The Happiest Girl In The World

Release Date: Monday 30th November -0001

Genre(s): Drama

Running time: 100 minutes

Where's the spectre of Communism? The dilapidated, grey, high-rise apartments? The squalor? The depression? Isn't this what we've come to expect from Romanian films like 4 Months, 3 Weeks and 2 Days? Even the New Wave feel obliged to include all the above but they are nowhere to be seen in this award-winning light-hearted drama.

Delia (Bosneag) is a petulant (for 'petulant', read 'typical') teenager on her way with her squabbling parents to Bucharest to star in a TV commercial. Delia entered an orange juice competition and has won herself a car... But the mood is not good: her father (Muraru) and mother (Haret) have tried to convince Delia to sign the car over to them so they can transform her grandmother's house into a guesthouse, increase their income and pay for Delia's impending university adventure. Delia, however, is dragging her feet: all she wants to do is keep the car to drive her friends around and tension steadily grows between the three. On top of this, Delia can't get her lines for the commercial right and the increasingly frustrated director (Catanescu), already under pressure from the picky orange juice company, is worried he's losing light...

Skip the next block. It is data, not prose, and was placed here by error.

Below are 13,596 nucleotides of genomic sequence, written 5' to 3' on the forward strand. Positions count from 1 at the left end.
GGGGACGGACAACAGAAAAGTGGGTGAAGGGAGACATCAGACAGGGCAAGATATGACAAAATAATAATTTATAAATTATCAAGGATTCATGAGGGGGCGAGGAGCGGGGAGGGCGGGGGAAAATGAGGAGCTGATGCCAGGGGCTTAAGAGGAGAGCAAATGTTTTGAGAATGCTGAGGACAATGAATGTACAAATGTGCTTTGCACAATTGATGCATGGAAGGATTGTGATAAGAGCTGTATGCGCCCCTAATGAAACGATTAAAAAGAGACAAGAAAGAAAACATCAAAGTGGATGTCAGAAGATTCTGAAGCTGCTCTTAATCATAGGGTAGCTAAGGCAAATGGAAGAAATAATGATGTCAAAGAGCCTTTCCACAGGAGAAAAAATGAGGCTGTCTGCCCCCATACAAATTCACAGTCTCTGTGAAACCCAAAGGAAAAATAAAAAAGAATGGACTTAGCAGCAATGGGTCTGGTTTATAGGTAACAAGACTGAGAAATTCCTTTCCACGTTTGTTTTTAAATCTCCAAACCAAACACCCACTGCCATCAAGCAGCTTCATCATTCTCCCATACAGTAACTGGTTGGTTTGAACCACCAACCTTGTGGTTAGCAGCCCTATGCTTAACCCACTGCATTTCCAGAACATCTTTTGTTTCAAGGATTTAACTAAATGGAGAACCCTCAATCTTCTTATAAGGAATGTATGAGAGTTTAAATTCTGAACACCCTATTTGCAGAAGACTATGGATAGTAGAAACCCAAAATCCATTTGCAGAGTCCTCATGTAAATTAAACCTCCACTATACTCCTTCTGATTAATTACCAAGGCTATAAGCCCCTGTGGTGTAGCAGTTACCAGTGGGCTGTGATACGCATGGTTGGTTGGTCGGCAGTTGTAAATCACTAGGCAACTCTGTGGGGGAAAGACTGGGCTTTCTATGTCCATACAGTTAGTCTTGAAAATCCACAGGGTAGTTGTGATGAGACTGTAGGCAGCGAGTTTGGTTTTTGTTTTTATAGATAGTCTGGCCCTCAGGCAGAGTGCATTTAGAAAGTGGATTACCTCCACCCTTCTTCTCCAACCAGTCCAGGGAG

The story may be thin on the ground (it would make a perfect short), but writer-director Radu Jude fills it with characters whose every word and gesture rings true. Delia encapsulates every teenager that has trudged the earth moaning 'why me?': with a face like slapped arse, her selfishness and inability to see the big picture will enrage and delight in equal measure. You don't have to like her, you just have to believe her - and Jude makes that as easy as possible.

Whether this will appeal to a big audience or not is another matter, as in between these realistic snippets of conversation (beautifully written and unforced, it feels like the viewer is eavesdropping on real conversations, and as luck would have it Jude's camera was running) are long takes of a brooding Delia, numerous commercial takes that can get repetitive and film crew in-jokes that might have been funnier in their natural tongue.